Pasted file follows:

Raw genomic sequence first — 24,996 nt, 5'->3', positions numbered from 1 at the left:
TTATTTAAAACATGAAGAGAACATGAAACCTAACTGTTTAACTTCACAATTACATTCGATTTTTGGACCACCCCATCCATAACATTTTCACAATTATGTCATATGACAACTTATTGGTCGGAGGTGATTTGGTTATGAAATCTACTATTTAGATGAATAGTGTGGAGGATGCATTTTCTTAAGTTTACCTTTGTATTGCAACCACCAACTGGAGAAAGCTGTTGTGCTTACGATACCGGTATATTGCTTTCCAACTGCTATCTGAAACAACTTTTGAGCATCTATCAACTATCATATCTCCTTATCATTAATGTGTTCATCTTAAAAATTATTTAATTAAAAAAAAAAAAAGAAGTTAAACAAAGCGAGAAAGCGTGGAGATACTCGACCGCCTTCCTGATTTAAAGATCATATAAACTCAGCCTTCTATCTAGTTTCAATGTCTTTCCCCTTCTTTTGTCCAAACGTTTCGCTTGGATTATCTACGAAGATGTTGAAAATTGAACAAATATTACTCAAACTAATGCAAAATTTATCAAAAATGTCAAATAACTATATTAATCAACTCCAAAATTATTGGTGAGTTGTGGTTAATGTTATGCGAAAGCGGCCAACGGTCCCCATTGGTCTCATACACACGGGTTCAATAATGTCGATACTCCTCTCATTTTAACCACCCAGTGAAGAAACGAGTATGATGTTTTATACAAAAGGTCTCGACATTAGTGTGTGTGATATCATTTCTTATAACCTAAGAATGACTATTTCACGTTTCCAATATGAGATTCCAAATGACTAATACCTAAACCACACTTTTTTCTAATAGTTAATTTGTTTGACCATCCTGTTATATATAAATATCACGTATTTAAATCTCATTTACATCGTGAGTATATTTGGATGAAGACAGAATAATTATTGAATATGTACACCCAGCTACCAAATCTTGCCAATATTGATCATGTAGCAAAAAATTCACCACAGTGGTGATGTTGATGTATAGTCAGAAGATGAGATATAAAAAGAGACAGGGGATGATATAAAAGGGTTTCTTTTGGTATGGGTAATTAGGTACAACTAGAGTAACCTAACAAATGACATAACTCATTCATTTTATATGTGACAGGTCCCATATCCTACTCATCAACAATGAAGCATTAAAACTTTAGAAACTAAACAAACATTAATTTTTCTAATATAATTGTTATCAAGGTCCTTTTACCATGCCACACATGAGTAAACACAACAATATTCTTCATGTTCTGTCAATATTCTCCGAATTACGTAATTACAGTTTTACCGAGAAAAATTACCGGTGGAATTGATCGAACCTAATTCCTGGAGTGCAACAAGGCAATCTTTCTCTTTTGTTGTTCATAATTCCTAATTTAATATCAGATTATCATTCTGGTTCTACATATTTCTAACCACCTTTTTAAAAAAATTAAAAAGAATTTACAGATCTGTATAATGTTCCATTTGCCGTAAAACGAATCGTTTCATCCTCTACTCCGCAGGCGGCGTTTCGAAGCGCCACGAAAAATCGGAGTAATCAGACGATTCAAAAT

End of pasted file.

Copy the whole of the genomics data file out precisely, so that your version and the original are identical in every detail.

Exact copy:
Raw genomic sequence first — 24,996 nt, 5'->3', positions numbered from 1 at the left:
TTATTTAAAACATGAAGAGAACATGAAACCTAACTGTTTAACTTCACAATTACATTCGATTTTTGGACCACCCCATCCATAACATTTTCACAATTATGTCATATGACAACTTATTGGTCGGAGGTGATTTGGTTATGAAATCTACTATTTAGATGAATAGTGTGGAGGATGCATTTTCTTAAGTTTACCTTTGTATTGCAACCACCAACTGGAGAAAGCTGTTGTGCTTACGATACCGGTATATTGCTTTCCAACTGCTATCTGAAACAACTTTTGAGCATCTATCAACTATCATATCTCCTTATCATTAATGTGTTCATCTTAAAAATTATTTAATTAAAAAAAAAAAAAGAAGTTAAACAAAGCGAGAAAGCGTGGAGATACTCGACCGCCTTCCTGATTTAAAGATCATATAAACTCAGCCTTCTATCTAGTTTCAATGTCTTTCCCCTTCTTTTGTCCAAACGTTTCGCTTGGATTATCTACGAAGATGTTGAAAATTGAACAAATATTACTCAAACTAATGCAAAATTTATCAAAAATGTCAAATAACTATATTAATCAACTCCAAAATTATTGGTGAGTTGTGGTTAATGTTATGCGAAAGCGGCCAACGGTCCCCATTGGTCTCATACACACGGGTTCAATAATGTCGATACTCCTCTCATTTTAACCACCCAGTGAAGAAACGAGTATGATGTTTTATACAAAAGGTCTCGACATTAGTGTGTGTGATATCATTTCTTATAACCTAAGAATGACTATTTCACGTTTCCAATATGAGATTCCAAATGACTAATACCTAAACCACACTTTTTTCTAATAGTTAATTTGTTTGACCATCCTGTTATATATAAATATCACGTATTTAAATCTCATTTACATCGTGAGTATATTTGGATGAAGACAGAATAATTATTGAATATGTACACCCAGCTACCAAATCTTGCCAATATTGATCATGTAGCAAAAAATTCACCACAGTGGTGATGTTGATGTATAGTCAGAAGATGAGATATAAAAAGAGACAGGGGATGATATAAAAGGGTTTCTTTTGGTATGGGTAATTAGGTACAACTAGAGTAACCTAACAAATGACATAACTCATTCATTTTATATGTGACAGGTCCCATATCCTACTCATCAACAATGAAGCATTAAAACTTTAGAAACTAAACAAACATTAATTTTTCTAATATAATTGTTATCAAGGTCCTTTTACCATGCCACACATGAGTAAACACAACAATATTCTTCATGTTCTGTCAATATTCTCCGAATTACGTAATTACAGTTTTACCGAGAAAAATTACCGGTGGAATTGATCGAACCTAATTCCTGGAGTGCAACAAGGCAATCTTTCTCTTTTGTTGTTCATAATTCCTAATTTAATATCAGATTATCATTCTGGTTCTACATATTTCTAACCACCTTTTTAAAAAAATTAAAAAGAATTTACAGATCTGTATAATGTTCCATTTGCCGTAAAACGAATCGTTTCATCCTCTACTCCGCAGGCGGCGTTTCGAAGCGCCACGAAAAATCGGAGTAATCAGACGATTCAAAAT